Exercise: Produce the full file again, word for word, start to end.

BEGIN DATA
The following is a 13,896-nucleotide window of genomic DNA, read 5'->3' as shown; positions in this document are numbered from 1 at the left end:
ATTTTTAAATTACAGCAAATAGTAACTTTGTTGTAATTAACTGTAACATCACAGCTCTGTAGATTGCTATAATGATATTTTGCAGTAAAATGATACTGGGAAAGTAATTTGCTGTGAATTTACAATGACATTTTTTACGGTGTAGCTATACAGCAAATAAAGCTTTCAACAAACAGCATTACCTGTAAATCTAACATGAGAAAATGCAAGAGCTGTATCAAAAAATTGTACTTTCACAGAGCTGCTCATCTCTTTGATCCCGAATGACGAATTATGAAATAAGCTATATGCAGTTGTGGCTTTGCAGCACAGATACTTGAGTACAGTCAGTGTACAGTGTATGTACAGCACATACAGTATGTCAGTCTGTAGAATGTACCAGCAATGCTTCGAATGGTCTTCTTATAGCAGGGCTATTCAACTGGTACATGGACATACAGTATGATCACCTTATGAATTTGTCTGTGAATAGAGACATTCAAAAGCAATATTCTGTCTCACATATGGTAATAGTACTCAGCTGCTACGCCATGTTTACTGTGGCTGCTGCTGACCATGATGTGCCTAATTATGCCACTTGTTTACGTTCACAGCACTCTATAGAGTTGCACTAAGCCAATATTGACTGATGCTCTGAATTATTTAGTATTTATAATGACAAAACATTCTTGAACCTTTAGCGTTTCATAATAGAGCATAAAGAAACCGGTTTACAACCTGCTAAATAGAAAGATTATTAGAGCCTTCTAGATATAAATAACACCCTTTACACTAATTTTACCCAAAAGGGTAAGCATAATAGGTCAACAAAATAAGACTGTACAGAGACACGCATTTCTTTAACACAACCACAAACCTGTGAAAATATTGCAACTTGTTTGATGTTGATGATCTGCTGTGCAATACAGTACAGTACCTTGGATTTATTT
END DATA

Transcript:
The following is a 13,896-nucleotide window of genomic DNA, read 5'->3' as shown; positions in this document are numbered from 1 at the left end:
ATTTTTAAATTACAGCAAATAGTAACTTTGTTGTAATTAACTGTAACATCACAGCTCTGTAGATTGCTATAATGATATTTTGCAGTAAAATGATACTGGGAAAGTAATTTGCTGTGAATTTACAATGACATTTTTTACGGTGTAGCTATACAGCAAATAAAGCTTTCAACAAACAGCATTACCTGTAAATCTAACATGAGAAAATGCAAGAGCTGTATCAAAAAATTGTACTTTCACAGAGCTGCTCATCTCTTTGATCCCGAATGACGAATTATGAAATAAGCTATATGCAGTTGTGGCTTTGCAGCACAGATACTTGAGTACAGTCAGTGTACAGTGTATGTACAGCACATACAGTATGTCAGTCTGTAGAATGTACCAGCAATGCTTCGAATGGTCTTCTTATAGCAGGGCTATTCAACTGGTACATGGACATACAGTATGATCACCTTATGAATTTGTCTGTGAATAGAGACATTCAAAAGCAATATTCTGTCTCACATATGGTAATAGTACTCAGCTGCTACGCCATGTTTACTGTGGCTGCTGCTGACCATGATGTGCCTAATTATGCCACTTGTTTACGTTCACAGCACTCTATAGAGTTGCACTAAGCCAATATTGACTGATGCTCTGAATTATTTAGTATTTATAATGACAAAACATTCTTGAACCTTTAGCGTTTCATAATAGAGCATAAAGAAACCGGTTTACAACCTGCTAAATAGAAAGATTATTAGAGCCTTCTAGATATAAATAACACCCTTTACACTAATTTTACCCAAAAGGGTAAGCATAATAGGTCAACAAAATAAGACTGTACAGAGACACGCATTTCTTTAACACAACCACAAACCTGTGAAAATATTGCAACTTGTTTGATGTTGATGATCTGCTGTGCAATACAGTACAGTACCTTGGATTTATTT